"I was at school when my best friend died next to me," 14-year-old Amina told us, recounting her childhood in Syria,
"Everyone had to get under their tables, everyone was stressed and crying. Children were dying. We didn’t know what to do," she added from the Netherlands, where she now lives.
Syria was no place for Amina and so when she was just six-years-old, she made an arduous journey to safety, along with her mother and grandmother.
Amina is just one of the 1,796 Syrian children interviewed by Save the Children for a recent report, "Anywhere but Syria". The report found that after 10 years of conflict, 86 per cent of Syrian children living in Lebanon, Turkey, Jordan and the Netherlands cannot imagine a future inside the country in which they were born.
Syrians in Denmark have been welcomed into the country, enjoying the right to go to school, learn the language and integrate. There is no reason to think that refugee children in Denmark, like those in the Netherlands, would wish to return to Syria.
But it recently emerged that the Danish authorities are beginning to strip hundreds of Syrian refugees of their temporary residence permits, and thus of their protection. This week my colleagues at Save the Children Denmark confirmed that at least 70 children are among the people that might lose the refugee status that was introduced by lawmakers in the country in 2015.
Millions of Syrian children don't attend school
Yet the children surveyed for our research in other countries knew what they were talking about. Syria is no place for refugees to return to.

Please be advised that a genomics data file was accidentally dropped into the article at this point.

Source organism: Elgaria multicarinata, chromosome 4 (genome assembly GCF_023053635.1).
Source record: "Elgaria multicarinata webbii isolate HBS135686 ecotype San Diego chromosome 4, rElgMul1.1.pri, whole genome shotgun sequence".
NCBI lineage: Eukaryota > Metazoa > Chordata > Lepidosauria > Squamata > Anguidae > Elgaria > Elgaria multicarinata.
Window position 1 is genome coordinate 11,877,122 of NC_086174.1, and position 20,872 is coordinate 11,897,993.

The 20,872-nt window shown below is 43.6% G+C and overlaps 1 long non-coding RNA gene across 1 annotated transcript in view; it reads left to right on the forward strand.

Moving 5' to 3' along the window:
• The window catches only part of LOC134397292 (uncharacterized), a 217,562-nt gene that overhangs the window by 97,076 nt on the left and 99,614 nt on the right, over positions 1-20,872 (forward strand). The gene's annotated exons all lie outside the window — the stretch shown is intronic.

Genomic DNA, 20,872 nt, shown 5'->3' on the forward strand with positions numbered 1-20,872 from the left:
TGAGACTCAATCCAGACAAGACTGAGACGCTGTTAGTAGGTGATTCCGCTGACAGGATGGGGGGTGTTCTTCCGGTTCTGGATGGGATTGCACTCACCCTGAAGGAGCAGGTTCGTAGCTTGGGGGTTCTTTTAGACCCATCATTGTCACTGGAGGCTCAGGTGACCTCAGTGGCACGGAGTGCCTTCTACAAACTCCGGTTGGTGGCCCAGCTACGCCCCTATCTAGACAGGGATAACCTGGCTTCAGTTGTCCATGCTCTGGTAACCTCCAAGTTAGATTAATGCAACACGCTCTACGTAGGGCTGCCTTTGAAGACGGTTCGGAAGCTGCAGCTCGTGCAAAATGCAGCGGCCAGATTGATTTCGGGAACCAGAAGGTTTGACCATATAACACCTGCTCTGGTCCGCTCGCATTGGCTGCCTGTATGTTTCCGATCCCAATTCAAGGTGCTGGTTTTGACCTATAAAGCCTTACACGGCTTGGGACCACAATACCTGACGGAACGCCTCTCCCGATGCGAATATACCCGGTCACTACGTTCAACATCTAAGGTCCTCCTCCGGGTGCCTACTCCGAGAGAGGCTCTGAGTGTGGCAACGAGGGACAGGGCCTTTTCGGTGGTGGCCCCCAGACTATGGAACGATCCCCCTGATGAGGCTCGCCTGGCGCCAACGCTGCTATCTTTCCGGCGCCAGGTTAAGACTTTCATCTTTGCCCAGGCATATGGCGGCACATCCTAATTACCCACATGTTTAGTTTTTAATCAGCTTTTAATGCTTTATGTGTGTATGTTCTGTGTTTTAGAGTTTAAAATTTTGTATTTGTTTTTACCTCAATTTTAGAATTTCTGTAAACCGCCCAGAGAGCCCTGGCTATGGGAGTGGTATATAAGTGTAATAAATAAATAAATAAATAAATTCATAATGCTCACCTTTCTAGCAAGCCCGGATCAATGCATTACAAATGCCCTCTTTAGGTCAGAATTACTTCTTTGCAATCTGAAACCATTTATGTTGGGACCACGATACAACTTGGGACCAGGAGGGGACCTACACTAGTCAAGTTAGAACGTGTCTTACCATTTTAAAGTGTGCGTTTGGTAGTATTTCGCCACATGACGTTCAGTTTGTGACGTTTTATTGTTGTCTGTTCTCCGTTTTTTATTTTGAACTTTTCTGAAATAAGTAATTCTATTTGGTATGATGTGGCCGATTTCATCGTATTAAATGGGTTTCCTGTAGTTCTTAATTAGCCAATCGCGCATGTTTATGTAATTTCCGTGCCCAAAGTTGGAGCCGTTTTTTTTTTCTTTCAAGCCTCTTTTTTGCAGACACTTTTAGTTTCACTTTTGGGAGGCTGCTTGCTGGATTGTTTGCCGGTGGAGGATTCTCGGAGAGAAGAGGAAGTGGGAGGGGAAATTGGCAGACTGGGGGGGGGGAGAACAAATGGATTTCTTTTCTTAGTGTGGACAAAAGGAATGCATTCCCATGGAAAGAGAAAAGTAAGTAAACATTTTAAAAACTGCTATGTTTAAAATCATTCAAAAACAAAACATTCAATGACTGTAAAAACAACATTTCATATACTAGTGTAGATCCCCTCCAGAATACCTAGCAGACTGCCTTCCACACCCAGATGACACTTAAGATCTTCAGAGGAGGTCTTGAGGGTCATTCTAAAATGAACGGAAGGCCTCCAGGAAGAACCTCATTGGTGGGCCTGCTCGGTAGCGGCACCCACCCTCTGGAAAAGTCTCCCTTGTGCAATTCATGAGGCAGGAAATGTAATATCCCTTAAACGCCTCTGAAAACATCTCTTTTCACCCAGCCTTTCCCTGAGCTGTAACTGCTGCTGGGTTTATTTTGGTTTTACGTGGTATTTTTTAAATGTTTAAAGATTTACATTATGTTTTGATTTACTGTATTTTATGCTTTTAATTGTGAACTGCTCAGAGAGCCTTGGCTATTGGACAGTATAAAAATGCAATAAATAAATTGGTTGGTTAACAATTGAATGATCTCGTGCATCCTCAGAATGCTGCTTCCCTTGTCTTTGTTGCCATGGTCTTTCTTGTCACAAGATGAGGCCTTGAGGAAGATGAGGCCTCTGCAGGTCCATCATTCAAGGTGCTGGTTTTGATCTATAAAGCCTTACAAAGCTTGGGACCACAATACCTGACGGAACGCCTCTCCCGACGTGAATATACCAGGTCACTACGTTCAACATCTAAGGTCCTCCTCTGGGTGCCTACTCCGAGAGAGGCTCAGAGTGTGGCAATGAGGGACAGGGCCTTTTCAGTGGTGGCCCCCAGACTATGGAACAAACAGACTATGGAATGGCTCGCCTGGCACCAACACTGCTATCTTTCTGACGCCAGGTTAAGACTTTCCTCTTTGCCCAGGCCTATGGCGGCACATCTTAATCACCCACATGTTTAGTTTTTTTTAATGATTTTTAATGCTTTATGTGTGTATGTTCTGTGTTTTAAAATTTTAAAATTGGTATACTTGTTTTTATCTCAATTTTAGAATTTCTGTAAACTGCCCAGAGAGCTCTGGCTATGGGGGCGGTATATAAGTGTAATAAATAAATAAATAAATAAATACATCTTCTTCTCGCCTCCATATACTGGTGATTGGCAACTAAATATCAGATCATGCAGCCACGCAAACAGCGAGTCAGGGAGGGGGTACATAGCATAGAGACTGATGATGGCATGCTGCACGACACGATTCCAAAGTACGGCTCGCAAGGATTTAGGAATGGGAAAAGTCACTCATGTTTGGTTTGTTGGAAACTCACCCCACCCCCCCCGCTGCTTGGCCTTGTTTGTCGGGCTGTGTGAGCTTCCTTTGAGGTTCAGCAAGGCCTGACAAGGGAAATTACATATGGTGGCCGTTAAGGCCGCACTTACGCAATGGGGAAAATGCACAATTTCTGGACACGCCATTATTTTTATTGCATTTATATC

Many children do not even have a home to go back to. We know that there are arbitrary arrests and that those who return may be detained and interrogated – one of the horrors they were fleeing in the first place.
The conflict has left the country in a deep economic crisis, with the latest UN figures showing that 60 per cent of the population doesn’t have enough to eat — the highest number since the start of the crisis.
More than two million children do not go to school. Our research also found that even among children surveyed inside Syria, one in three said they would rather be living elsewhere. More than half said they are discriminated against within their communities.
Put simply, Syria is not ready for refugees to return.
Even the Danish government has closed its embassy in Damascus "due to the security situation." Why then is Syria deemed safe enough for Syrian refugee children, who have spent most or all of their childhood knowing only war in their country of origin while being the least responsible for it?
A worrying precedent
Refugees in Denmark face a hard choice: agreeing to go back to Syria, or refusing to go back, in which case they’ll be sent to departure centres and become "aliens" in the country where they have spent years working, studying, learning the language and its customs. They’ll end up in limbo.
This is callous for any human being. But it will bring stress and insecurity to children especially. They will be taken away from their school, their friends, their homes — everything that makes them feel safe. We know that such a feeling of insecurity is extremely harmful to their mental wellbeing and can cause long-lasting damage.
What is most worrying about this announcement is the precedent this could set. What is to stop other refugee-hosting countries from doing the same?
There are an estimated one million Syrian refugees who have integrated into societies across Europe, including children like Amina, who has been haunted by nightmares for years but now speaks Dutch, goes to school and plays with her friends.
Will someone turn to her in the near future, and tell her that the feeling of safety and belonging she’s built up over the past years is about to crumble once again?
Children should not have to live in such uncertainty and fear. Denmark was the first country to sign up to the Refugee Convention in 1951, but now risks shedding its reputation as a humane country that opened its doors to the world’s most vulnerable. The government must reverse this decision and reinstall residence permits as soon as possible.
Jeremy Stoner is Regional Director for Save the Children in the Middle East and Eastern Europe.